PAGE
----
Part 1: Design

Section D: Spinning to a Standard

Assemble four different sizes of commerical wool yarns. Determine how to reproduce the yarns; then spin 20-yard (18.2 meter) samples of each.

Fine lace yarn

Fingering weight yarn

Worsted weight yarn

Bulky yarn


Maximum 32 points

Examiner 1: 23
Examiner 2: 25

Both examiners noted that my handspun duplications were close but not perfect. In general they were more fuzzy, Examiner 1 thought they were a little more dense. Only the bulky yarn was really a good copy. Duplicating machine-made yarn by hand is very difficult, and not just because the machine can do it more evenly. Modern fiber processing and spinning does things that a human just can't do. That bulky yarn is twisted roving, not even spun in a technical sense. The machine cuts the processed fiber into narrow strips and there is no drafting at all. And the machine is capable of precise short draw of short fibers with far more control than even the most experienced human spinner. Mine is more fuzzy than the model because I have fingers, not little rubber rollers to control the fiber. It's just how it works.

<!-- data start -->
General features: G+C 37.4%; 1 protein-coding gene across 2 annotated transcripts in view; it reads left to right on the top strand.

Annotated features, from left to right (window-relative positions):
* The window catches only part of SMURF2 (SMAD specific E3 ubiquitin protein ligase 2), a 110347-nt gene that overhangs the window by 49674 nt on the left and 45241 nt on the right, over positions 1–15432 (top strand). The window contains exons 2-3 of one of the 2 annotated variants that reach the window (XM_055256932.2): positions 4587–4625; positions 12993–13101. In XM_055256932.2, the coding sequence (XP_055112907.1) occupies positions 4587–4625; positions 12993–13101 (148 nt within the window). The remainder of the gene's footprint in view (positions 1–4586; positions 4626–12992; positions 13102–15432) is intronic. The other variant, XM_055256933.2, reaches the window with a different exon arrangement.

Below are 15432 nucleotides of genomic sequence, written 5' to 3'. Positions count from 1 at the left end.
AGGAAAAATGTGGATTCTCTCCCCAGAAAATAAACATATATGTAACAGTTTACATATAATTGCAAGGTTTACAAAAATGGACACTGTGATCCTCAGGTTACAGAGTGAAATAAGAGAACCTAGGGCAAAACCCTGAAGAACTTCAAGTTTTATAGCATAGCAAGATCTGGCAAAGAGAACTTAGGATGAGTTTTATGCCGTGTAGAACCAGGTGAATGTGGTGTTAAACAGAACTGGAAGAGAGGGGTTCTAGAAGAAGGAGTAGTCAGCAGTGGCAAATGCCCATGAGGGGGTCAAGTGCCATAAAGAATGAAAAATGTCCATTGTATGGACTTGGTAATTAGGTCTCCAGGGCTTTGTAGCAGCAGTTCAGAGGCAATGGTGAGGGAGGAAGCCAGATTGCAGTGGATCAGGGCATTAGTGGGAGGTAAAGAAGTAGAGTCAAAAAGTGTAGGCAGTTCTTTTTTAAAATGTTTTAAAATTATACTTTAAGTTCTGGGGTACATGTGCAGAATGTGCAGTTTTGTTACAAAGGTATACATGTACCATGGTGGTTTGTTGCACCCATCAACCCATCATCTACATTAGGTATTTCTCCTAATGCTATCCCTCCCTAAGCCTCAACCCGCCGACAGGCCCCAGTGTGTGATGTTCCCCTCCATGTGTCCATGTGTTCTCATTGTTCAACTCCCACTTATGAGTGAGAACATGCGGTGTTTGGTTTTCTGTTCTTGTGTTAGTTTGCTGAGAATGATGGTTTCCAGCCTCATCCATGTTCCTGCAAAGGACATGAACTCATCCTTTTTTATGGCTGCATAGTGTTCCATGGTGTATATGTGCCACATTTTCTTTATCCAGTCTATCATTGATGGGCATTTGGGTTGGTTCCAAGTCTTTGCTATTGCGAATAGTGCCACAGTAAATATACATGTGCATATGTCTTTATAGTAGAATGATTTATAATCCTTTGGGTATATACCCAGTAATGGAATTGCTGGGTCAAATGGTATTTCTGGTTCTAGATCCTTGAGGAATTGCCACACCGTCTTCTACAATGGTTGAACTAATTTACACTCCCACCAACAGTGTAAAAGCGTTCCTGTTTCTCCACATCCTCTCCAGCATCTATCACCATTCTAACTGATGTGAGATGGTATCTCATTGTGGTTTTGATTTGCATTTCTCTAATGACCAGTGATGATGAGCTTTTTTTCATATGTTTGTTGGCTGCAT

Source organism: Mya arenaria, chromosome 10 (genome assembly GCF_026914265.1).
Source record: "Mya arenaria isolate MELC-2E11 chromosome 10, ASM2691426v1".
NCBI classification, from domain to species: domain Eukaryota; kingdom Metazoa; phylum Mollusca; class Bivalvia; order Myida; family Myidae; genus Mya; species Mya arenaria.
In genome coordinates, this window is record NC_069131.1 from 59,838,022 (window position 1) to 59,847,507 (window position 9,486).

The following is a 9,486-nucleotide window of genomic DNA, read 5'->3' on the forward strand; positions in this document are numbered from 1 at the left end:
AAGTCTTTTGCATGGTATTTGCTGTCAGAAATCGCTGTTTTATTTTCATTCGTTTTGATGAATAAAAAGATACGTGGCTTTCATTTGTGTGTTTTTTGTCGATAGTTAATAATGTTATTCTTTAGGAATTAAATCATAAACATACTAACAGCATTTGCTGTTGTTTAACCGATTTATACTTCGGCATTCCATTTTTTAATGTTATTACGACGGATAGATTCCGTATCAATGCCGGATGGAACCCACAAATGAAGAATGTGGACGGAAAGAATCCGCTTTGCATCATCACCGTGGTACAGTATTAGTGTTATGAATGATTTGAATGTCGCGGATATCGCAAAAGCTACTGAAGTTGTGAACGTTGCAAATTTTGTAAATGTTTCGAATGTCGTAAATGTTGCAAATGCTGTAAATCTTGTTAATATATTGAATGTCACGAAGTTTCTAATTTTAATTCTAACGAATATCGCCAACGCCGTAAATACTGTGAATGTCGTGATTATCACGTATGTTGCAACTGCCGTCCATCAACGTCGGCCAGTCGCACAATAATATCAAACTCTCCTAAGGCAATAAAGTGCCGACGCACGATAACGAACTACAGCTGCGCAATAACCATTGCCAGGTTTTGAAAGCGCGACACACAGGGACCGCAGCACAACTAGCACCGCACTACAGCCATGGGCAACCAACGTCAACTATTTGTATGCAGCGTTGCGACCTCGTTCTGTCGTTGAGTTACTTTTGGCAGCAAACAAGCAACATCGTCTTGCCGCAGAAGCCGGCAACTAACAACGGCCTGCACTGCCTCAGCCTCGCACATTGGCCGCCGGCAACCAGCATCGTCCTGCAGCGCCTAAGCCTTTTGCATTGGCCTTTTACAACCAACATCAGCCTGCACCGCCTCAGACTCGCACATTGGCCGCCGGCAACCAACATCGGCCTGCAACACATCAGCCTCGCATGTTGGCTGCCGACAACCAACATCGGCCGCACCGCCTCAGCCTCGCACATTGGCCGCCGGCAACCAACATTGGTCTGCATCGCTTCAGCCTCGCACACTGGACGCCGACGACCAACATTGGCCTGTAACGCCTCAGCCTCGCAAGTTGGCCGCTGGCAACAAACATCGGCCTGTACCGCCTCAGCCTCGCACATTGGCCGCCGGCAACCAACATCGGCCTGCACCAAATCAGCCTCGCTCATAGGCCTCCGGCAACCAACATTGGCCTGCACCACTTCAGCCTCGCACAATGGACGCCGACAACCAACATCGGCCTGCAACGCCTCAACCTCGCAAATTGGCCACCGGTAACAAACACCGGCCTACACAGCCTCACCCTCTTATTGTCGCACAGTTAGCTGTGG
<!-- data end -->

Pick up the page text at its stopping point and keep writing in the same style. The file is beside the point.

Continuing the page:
Examiner 2 wanted a small skein of the commercial yarns as an example. The directions only said "sample" so it wasn't clear if this was required or even suggested. I provided more than you might find on a typical sample card, but not a skein for space reasons. There is only so much you can stick on that one sheet of paper and the handspun skeins were already getting to be a bit much for the larger yarns.

I was not happy with this requirement because it was limited to wool yarns and then only those that had some kind of meaningful "wrapper" to provide. This cut out most weaving yarns, which have a label stuck on the cone with often little more than a style number. That leaves knitting yarns, which these days come in a wide range of colors and designs, some of them impossible to duplicate by hand. And few are all wool. The other trouble is trying to duplicate brightly multi-color yarns. It took a long time to find acceptable examples with a color and structure I was willing or capable of duplicating. Although there are many that are basically multiple strands of fine two-ply, the very fine singles are beyond my ability to handle without adding more twist to hold them together. One of the reasons I hate most commercial knitting yarns is that they are low twist. This makes them miserable to duplicate because handling a fine single with almost no twist is a nightmare. The single for the Cascade 220 duplication had so little twist that it looked like I had just wrapped fiber around the bobbin, not spun yarn.